If you are going into business with a colleague, forming a business partnership can be a great option. Your business partner might provide capital and/or other contributions, plus you can work together to execute your joint vision for your business. Legally speaking, a partnership involves two or more persons carrying on a business for profit. The partnership is not a separately taxed entity, but rather, a conduit where the profit or losses of the partnership flow through to the partners” and a written partnership agreement is recommended, which an experienced business attorney can help you draft. A thoughtfully prepared agreement can head off conflicts before they start because the partners know what is expected of them.
Presumably, both partners hope their partnerships will proceed without incident, but in many cases, disputes are inevitable. Resolving a partnership dispute does not have to require resorting to litigation. Indeed, the first way to resolve a dispute is to review the written partnership agreement.
At a basic level, the agreement needs to be enforceable. It should contain a “bargained-for exchange”. That is, the agreement should state what each partner will give and receive as part of the partnership. The agreement should also be executed by both parties. Further, a partnership agreement should state the contributions and expected responsibilities of each partner. The agreement should also include provisions for resolving disputes and for dissolving the partnership.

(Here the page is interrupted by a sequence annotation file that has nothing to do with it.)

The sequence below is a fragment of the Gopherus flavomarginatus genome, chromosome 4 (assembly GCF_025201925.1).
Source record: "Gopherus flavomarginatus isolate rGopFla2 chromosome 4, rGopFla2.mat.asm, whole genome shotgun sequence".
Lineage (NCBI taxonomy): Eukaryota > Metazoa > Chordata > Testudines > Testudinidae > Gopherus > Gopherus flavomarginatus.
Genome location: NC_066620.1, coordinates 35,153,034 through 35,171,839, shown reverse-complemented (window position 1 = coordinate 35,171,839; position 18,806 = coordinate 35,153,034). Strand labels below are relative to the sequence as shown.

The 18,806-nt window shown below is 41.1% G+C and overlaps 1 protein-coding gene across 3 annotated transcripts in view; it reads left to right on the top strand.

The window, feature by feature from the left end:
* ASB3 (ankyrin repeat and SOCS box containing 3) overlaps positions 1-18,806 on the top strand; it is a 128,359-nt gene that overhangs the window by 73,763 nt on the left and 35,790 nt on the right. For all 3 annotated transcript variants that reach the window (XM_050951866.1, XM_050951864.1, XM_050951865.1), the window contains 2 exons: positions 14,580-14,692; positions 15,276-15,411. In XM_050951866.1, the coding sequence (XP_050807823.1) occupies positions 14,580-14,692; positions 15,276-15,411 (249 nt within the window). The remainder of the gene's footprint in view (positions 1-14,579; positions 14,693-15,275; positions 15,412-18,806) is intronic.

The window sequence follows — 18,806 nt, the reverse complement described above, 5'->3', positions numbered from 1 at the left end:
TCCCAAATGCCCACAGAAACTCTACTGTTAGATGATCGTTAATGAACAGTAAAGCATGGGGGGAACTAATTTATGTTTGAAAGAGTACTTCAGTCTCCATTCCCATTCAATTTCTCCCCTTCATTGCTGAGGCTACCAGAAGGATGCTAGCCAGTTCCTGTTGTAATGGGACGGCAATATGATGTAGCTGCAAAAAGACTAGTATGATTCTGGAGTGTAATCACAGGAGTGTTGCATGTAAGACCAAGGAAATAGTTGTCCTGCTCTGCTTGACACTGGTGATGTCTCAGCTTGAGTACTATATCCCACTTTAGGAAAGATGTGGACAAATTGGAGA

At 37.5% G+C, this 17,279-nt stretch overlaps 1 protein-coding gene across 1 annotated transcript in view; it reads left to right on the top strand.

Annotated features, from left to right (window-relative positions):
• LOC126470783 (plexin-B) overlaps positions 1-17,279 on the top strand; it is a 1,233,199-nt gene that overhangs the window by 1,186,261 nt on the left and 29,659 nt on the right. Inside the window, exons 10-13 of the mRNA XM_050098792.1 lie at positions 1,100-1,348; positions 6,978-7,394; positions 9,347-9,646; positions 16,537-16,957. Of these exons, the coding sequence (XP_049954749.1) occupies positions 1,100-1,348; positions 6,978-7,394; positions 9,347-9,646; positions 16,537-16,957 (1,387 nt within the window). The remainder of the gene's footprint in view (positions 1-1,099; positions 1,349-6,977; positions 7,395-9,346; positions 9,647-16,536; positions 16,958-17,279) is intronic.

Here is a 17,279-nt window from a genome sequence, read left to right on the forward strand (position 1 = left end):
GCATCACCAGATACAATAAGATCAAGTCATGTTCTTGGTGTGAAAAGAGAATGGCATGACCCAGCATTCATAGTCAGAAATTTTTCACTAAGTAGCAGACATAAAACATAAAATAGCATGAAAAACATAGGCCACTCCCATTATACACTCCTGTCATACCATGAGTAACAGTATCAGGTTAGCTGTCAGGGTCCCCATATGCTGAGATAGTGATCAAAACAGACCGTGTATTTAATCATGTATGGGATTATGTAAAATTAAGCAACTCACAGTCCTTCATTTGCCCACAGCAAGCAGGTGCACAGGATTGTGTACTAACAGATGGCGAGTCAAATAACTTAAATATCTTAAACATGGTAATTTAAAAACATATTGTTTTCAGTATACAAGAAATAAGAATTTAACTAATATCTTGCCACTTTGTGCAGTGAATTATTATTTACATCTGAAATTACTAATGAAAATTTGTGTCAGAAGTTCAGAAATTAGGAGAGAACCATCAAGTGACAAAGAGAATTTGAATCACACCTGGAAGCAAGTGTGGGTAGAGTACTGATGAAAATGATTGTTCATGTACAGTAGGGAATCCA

If the agreement does not provide a helpful basis for resolving the dispute, some attorneys recommend looking at additional documents, such as emails, employment agreements, and other notes that are contemporaneous with the partnership agreement or show a pattern and practice of certain behaviors and expectations. These are documents a judge or mediator might want to see eventually if the partners cannot reach an informal resolution, so it pays to collect them early. The documents can serve as evidence of the partners’ intent when they made their agreement.
If these additional documents do not solve the problem, mediation or arbitration is always an option. A reparative alternative dispute resolution mechanism allows the partners to continue working together after they resolve the dispute. Mediation in particular emphasizes giving each party a chance to be heard and working out a solution both parties can live with. Litigation—filing a lawsuit in state or federal court—is also an option, although cost can be a consideration. Still, many parties are interested in the finality of a court judgment and therefore choose this route.
For more information on how to form a business partnership, contact the experienced business attorneys at Dennis Law Group today.